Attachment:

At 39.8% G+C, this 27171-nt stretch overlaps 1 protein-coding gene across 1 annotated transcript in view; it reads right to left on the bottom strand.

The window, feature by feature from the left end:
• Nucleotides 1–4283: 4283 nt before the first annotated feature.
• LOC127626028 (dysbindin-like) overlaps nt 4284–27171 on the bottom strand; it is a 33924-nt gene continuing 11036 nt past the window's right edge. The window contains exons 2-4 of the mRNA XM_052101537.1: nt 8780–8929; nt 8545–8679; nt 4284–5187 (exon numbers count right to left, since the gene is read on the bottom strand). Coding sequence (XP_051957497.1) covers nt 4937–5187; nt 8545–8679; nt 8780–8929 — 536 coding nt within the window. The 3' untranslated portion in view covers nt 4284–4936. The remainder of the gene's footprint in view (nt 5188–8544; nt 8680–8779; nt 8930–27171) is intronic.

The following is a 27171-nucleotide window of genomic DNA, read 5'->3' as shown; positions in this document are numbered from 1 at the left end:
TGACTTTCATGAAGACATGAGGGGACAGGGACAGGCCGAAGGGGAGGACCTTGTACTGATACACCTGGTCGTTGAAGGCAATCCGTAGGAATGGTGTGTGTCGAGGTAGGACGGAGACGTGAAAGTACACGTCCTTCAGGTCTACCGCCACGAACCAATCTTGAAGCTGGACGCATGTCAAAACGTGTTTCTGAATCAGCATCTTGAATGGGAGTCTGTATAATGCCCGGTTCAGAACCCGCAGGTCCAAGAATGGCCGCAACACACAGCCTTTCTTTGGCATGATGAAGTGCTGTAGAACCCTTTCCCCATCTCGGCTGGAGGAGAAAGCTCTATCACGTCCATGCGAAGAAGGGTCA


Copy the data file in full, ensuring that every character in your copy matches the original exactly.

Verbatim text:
At 39.8% G+C, this 27171-nt stretch overlaps 1 protein-coding gene across 1 annotated transcript in view; it reads right to left on the bottom strand.

The window, feature by feature from the left end:
• Nucleotides 1–4283: 4283 nt before the first annotated feature.
• LOC127626028 (dysbindin-like) overlaps nt 4284–27171 on the bottom strand; it is a 33924-nt gene continuing 11036 nt past the window's right edge. The window contains exons 2-4 of the mRNA XM_052101537.1: nt 8780–8929; nt 8545–8679; nt 4284–5187 (exon numbers count right to left, since the gene is read on the bottom strand). Coding sequence (XP_051957497.1) covers nt 4937–5187; nt 8545–8679; nt 8780–8929 — 536 coding nt within the window. The 3' untranslated portion in view covers nt 4284–4936. The remainder of the gene's footprint in view (nt 5188–8544; nt 8680–8779; nt 8930–27171) is intronic.

The following is a 27171-nucleotide window of genomic DNA, read 5'->3' as shown; positions in this document are numbered from 1 at the left end:
TGACTTTCATGAAGACATGAGGGGACAGGGACAGGCCGAAGGGGAGGACCTTGTACTGATACACCTGGTCGTTGAAGGCAATCCGTAGGAATGGTGTGTGTCGAGGTAGGACGGAGACGTGAAAGTACACGTCCTTCAGGTCTACCGCCACGAACCAATCTTGAAGCTGGACGCATGTCAAAACGTGTTTCTGAATCAGCATCTTGAATGGGAGTCTGTATAATGCCCGGTTCAGAACCCGCAGGTCCAAGAATGGCCGCAACACACAGCCTTTCTTTGGCATGATGAAGTGCTGTAGAACCCTTTCCCCATCTCGGCTGGAGGAGAAAGCTCTATCACGTCCATGCGAAGAAGGGTCA